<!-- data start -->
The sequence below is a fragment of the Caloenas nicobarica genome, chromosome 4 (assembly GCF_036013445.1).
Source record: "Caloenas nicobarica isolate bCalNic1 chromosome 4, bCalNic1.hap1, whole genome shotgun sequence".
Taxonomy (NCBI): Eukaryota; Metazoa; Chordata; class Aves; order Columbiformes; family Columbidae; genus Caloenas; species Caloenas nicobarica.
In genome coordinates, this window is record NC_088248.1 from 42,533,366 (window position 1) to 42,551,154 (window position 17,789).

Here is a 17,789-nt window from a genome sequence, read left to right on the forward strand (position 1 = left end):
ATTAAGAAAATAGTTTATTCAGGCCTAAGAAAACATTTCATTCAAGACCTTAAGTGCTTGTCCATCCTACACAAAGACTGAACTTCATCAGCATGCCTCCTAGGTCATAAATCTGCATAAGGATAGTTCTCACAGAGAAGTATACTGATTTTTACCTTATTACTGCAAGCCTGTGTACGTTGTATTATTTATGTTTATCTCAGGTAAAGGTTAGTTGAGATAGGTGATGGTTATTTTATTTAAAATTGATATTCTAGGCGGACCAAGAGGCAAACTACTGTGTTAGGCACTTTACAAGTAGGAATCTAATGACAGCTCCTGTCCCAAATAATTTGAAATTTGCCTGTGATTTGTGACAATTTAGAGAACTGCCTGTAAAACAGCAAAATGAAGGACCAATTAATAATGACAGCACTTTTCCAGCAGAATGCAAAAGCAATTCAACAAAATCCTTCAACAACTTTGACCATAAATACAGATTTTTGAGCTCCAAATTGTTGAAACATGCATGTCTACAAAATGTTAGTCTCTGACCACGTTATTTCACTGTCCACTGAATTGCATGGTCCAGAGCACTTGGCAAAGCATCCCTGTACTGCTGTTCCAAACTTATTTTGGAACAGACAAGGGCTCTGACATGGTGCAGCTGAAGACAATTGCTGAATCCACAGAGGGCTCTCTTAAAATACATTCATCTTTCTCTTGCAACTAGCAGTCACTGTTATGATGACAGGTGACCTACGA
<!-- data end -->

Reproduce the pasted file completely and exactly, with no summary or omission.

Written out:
The sequence below is a fragment of the Caloenas nicobarica genome, chromosome 4 (assembly GCF_036013445.1).
Source record: "Caloenas nicobarica isolate bCalNic1 chromosome 4, bCalNic1.hap1, whole genome shotgun sequence".
Taxonomy (NCBI): Eukaryota; Metazoa; Chordata; class Aves; order Columbiformes; family Columbidae; genus Caloenas; species Caloenas nicobarica.
In genome coordinates, this window is record NC_088248.1 from 42,533,366 (window position 1) to 42,551,154 (window position 17,789).

Here is a 17,789-nt window from a genome sequence, read left to right on the forward strand (position 1 = left end):
ATTAAGAAAATAGTTTATTCAGGCCTAAGAAAACATTTCATTCAAGACCTTAAGTGCTTGTCCATCCTACACAAAGACTGAACTTCATCAGCATGCCTCCTAGGTCATAAATCTGCATAAGGATAGTTCTCACAGAGAAGTATACTGATTTTTACCTTATTACTGCAAGCCTGTGTACGTTGTATTATTTATGTTTATCTCAGGTAAAGGTTAGTTGAGATAGGTGATGGTTATTTTATTTAAAATTGATATTCTAGGCGGACCAAGAGGCAAACTACTGTGTTAGGCACTTTACAAGTAGGAATCTAATGACAGCTCCTGTCCCAAATAATTTGAAATTTGCCTGTGATTTGTGACAATTTAGAGAACTGCCTGTAAAACAGCAAAATGAAGGACCAATTAATAATGACAGCACTTTTCCAGCAGAATGCAAAAGCAATTCAACAAAATCCTTCAACAACTTTGACCATAAATACAGATTTTTGAGCTCCAAATTGTTGAAACATGCATGTCTACAAAATGTTAGTCTCTGACCACGTTATTTCACTGTCCACTGAATTGCATGGTCCAGAGCACTTGGCAAAGCATCCCTGTACTGCTGTTCCAAACTTATTTTGGAACAGACAAGGGCTCTGACATGGTGCAGCTGAAGACAATTGCTGAATCCACAGAGGGCTCTCTTAAAATACATTCATCTTTCTCTTGCAACTAGCAGTCACTGTTATGATGACAGGTGACCTACGA